By Danny Freedman
The secretary of the U.S. Department of Health and Human Services joined a roster of world-class professional athletes on campus Tuesday to launch a national fitness drive, the latest push in the government’s battle against Americans’ expanding waistlines.
The initiative seeks to have at least one million people undertake an exercise regimen that will earn a Presidential Active Lifestyle Award in the year that begins this month.
“Winning one isn’t hard,” said Health and Human Services Secretary Kathleen Sebelius, noting that participants don’t need to tumble like Olympian Dominique Dawes, land a backflip like NASCAR’s Carl Edwards, or nail a triple axel like Michelle Kwan, who were among the star athletes flanking the secretary. “But you have to be willing and able to go outside and take a walk, or play kickball, take the stairs instead of the elevator, plant your own vegetable garden like our wonderful first lady, Michelle Obama.”
“Ending obesity,” she said, “is critical for our children’s health and for the health of our adults.”
For kids and teens, completing the task will mean an hour of exercise per day, five days a week, for six weeks during an eight-week period; for adults, it’s 30 minutes per day over the same time span. And those exercise minutes can be filled with a wide range of activities: from walking to juggling; gardening to cleaning house; and playing sports on a field to playing them on a Nintendo Wii.
“I’m going to do it,” Ms. Sebelius told a group of local school kids at the news conference, who sat cross-legged on the floor before her. “I was out on the Mall this morning doing my four miles.”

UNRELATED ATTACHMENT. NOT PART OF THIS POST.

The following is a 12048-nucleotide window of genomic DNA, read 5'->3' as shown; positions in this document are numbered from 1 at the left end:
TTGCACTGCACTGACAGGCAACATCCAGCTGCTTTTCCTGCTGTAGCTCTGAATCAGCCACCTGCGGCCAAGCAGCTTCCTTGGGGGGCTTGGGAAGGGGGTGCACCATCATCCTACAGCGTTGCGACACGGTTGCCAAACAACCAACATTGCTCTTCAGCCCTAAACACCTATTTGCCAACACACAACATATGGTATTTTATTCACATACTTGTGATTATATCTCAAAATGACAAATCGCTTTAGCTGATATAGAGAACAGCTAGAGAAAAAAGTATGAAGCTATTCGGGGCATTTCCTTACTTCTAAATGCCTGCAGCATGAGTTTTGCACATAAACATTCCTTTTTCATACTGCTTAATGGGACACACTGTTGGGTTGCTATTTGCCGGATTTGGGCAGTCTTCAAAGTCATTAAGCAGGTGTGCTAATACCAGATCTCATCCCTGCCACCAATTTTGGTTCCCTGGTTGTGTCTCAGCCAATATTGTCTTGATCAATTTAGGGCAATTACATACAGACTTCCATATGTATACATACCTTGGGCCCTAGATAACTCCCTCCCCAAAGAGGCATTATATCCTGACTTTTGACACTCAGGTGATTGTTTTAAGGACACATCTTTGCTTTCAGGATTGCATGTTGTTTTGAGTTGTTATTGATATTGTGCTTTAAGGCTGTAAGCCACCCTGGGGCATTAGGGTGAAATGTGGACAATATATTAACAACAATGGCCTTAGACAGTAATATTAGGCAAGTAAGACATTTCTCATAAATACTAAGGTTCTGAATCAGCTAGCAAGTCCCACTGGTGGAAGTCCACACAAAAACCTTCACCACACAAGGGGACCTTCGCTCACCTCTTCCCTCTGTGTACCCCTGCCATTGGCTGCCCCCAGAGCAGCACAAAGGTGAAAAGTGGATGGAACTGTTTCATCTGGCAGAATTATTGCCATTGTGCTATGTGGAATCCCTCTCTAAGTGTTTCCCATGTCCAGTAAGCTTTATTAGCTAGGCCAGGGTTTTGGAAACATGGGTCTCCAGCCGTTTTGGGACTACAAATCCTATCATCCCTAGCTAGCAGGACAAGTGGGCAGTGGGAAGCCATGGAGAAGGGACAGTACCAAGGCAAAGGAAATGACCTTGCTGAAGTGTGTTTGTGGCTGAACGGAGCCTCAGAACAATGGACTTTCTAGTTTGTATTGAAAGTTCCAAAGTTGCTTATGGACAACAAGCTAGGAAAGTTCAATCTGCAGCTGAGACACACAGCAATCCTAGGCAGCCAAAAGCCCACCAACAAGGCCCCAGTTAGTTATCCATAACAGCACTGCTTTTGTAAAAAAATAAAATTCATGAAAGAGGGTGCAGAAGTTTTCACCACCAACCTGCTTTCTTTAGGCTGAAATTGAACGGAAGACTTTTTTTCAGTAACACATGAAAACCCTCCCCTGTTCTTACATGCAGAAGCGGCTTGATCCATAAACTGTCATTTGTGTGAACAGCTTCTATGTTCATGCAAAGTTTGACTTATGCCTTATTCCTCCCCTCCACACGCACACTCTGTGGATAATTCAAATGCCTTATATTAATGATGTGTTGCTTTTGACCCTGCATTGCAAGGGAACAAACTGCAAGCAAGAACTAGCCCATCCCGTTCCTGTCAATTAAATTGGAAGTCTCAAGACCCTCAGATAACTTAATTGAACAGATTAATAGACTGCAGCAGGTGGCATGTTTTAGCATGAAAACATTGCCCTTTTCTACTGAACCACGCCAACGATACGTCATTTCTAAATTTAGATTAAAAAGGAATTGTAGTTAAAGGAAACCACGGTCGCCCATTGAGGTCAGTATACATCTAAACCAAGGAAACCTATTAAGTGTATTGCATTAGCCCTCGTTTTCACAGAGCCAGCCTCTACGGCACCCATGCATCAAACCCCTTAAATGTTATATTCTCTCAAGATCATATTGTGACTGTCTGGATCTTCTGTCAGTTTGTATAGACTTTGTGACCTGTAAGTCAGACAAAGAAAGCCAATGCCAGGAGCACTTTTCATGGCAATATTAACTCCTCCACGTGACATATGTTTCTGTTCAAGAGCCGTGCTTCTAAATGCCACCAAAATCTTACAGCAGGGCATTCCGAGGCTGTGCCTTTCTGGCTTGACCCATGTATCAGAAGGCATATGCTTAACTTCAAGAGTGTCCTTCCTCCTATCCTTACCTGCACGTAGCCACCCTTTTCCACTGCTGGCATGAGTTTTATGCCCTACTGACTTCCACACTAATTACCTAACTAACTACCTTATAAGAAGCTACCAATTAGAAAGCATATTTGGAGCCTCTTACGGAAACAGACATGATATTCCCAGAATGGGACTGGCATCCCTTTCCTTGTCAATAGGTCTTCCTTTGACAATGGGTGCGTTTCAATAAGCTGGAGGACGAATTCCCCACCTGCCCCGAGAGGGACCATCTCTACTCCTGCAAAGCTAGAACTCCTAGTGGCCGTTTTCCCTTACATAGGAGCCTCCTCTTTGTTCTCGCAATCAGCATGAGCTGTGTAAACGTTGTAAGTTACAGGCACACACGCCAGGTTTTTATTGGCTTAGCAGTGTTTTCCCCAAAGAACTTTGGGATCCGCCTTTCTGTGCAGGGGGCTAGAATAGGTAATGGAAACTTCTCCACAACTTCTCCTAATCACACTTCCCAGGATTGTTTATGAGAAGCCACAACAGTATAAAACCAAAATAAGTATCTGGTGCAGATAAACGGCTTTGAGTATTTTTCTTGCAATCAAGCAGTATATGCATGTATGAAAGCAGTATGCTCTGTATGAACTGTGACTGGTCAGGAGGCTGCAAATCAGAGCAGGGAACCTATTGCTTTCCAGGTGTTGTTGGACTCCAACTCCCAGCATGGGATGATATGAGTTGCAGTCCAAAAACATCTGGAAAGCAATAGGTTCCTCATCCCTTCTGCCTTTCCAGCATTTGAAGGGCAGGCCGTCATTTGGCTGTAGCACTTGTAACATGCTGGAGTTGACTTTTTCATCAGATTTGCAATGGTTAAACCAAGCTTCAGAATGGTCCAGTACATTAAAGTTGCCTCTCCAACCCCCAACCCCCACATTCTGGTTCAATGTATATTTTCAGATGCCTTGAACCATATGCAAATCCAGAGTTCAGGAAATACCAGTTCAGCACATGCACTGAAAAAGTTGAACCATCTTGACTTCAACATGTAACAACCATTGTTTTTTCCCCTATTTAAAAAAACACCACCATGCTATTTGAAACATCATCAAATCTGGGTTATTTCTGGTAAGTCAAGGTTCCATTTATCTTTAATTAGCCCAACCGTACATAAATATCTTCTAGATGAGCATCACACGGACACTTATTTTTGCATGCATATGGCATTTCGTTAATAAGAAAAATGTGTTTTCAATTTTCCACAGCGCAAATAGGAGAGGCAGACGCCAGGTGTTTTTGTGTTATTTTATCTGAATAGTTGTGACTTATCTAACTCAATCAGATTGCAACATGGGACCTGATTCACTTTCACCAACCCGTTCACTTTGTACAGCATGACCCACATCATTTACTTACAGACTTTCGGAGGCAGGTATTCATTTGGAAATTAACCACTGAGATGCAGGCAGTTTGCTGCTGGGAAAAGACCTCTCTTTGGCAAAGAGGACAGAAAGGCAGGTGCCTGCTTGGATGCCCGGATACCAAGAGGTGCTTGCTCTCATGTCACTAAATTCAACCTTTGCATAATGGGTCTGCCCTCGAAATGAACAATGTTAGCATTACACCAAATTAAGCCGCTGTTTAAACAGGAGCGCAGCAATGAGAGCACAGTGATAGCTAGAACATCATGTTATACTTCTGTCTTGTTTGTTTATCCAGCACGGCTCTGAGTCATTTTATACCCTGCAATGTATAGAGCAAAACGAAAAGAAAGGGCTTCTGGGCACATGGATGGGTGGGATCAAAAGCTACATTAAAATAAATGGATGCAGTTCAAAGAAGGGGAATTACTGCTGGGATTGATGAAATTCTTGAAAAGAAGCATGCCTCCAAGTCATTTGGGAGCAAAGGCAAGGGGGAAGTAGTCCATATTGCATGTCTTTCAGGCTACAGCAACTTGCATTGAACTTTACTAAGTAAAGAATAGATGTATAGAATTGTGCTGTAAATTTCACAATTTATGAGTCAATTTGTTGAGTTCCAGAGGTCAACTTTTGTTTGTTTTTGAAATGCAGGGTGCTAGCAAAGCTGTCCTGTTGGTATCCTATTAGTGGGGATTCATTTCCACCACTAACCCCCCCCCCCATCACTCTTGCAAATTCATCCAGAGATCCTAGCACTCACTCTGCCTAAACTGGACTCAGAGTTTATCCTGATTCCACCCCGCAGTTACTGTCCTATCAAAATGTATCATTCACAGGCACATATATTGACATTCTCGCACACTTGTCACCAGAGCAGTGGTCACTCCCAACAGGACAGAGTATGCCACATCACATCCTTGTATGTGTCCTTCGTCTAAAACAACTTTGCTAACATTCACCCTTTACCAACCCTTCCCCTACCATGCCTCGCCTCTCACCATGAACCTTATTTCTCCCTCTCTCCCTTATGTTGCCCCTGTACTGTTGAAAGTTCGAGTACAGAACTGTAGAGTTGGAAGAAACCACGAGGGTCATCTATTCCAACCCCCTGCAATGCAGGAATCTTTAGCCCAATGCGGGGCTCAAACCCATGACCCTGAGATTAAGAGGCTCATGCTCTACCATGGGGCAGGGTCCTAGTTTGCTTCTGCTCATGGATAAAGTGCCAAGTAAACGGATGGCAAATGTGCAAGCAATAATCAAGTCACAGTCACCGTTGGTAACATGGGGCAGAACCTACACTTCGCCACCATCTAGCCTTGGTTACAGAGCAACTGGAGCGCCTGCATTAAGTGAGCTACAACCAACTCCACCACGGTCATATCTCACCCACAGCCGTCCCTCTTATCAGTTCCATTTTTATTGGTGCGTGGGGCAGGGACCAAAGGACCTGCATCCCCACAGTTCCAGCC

Ms. Dawes, who introduced Ms. Sebelius, said the secretary recently told her that she runs almost every morning, and some members of the Secret Service even “have a hard time keeping up with her.”
After the announcement, held in the City View Room atop 1957 E Street, the mob of kids and pro athletes headed to the park across the street for a few organized games.
The new fitness initiative comes during a month set-aside by President Barack Obama as National Childhood Obesity Awareness Month.
In that official proclamation, issued Sept. 1, Mr. Obama said the nation faces a “childhood obesity crisis” that has been mounting for decades: nearly one child in every three is overweight or obese.
Obese children are at risk of developing chronic health problems—like heart disease, diabetes and cancer—which also tax the health care system. Every year, Mr. Obama noted, nearly $150 billion is spent treating obesity-related medical issues.
In February, First Lady Michelle Obama initiated the “Let’s Move!” campaign that, alongside a federal task force, aims by 2030 to bring the childhood obesity rate down to 5 percent—the level before the obesity rate began to creep up in the late-1970s.
The announcement of the “Million PALA Challenge” on Tuesday followed a meeting of the President’s Council on Fitness, Sports and Nutrition, a panel of appointed advisers.
Council members on-hand Tuesday, other than Dawes, Edwards and Kwan, included NBA players Grant Hill, of the Phoenix Suns, and Chris Paul, of the New Orleans Hornets; retired Major League Baseball player Curtis Pride, who is now head coach of Gallaudet University’s baseball team; and Cornell McClellan, who is the Obamas’ personal trainer.